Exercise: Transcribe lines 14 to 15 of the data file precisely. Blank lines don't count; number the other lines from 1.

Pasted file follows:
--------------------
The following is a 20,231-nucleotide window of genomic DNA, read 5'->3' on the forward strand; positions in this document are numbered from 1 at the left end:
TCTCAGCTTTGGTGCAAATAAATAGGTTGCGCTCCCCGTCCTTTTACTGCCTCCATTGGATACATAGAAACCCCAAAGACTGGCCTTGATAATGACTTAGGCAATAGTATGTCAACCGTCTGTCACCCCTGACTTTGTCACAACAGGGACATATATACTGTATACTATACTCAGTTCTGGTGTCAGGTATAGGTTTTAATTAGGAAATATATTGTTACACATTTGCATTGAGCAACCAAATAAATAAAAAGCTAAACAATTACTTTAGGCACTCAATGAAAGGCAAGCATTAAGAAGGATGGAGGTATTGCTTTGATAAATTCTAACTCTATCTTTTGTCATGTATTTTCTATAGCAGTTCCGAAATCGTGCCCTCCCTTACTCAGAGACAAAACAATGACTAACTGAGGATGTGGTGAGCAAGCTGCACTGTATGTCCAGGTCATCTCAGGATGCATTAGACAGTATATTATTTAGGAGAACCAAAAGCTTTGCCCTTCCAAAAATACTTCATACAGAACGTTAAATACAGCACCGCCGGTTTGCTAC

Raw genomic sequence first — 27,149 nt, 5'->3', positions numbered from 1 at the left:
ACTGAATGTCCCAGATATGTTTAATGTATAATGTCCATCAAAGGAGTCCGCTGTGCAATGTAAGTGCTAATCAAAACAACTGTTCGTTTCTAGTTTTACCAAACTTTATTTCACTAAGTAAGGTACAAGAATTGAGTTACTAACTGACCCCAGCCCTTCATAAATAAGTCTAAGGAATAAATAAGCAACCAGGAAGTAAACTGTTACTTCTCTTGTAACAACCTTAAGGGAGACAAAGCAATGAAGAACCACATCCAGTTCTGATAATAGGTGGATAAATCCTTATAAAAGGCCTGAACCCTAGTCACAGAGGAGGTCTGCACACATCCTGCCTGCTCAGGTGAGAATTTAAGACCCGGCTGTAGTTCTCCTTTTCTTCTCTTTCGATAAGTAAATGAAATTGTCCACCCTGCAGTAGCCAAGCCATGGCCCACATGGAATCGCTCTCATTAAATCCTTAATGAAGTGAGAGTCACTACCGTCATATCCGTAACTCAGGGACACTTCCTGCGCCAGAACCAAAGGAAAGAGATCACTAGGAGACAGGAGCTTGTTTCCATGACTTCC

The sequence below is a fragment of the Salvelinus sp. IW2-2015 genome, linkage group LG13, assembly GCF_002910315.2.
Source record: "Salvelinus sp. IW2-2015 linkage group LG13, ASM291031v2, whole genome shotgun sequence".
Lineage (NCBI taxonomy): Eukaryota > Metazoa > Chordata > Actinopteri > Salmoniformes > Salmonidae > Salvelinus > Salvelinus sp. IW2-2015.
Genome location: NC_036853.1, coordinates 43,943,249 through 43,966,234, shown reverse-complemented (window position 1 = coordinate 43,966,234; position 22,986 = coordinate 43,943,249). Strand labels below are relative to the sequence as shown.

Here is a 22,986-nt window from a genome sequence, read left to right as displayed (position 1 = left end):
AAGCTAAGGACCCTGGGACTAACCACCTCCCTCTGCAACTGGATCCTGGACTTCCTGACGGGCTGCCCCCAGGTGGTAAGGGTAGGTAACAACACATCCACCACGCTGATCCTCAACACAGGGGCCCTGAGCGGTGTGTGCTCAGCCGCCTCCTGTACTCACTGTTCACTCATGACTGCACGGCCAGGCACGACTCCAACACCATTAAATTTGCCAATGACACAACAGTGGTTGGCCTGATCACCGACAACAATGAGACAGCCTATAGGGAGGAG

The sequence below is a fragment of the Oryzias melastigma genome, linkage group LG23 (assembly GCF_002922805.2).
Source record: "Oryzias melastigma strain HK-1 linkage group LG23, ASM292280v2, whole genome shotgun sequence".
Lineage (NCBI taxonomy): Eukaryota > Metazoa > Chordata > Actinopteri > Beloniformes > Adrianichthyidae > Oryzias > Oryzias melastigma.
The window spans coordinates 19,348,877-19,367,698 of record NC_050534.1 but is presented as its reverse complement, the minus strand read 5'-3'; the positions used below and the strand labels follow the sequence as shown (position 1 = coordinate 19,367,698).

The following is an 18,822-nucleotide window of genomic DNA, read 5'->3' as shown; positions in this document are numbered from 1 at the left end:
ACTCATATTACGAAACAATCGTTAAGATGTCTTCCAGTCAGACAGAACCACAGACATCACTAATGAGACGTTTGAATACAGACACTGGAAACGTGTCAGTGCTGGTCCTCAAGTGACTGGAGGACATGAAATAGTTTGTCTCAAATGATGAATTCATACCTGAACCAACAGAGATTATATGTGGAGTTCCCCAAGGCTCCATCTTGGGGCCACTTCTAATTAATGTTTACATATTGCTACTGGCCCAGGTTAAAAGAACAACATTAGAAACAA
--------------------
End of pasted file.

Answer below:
The window spans coordinates 19,348,877-19,367,698 of record NC_050534.1 but is presented as its reverse complement, the minus strand read 5'-3'; the positions used below and the strand labels follow the sequence as shown (position 1 = coordinate 19,367,698).

The following is an 18,822-nucleotide window of genomic DNA, read 5'->3' as shown; positions in this document are numbered from 1 at the left end: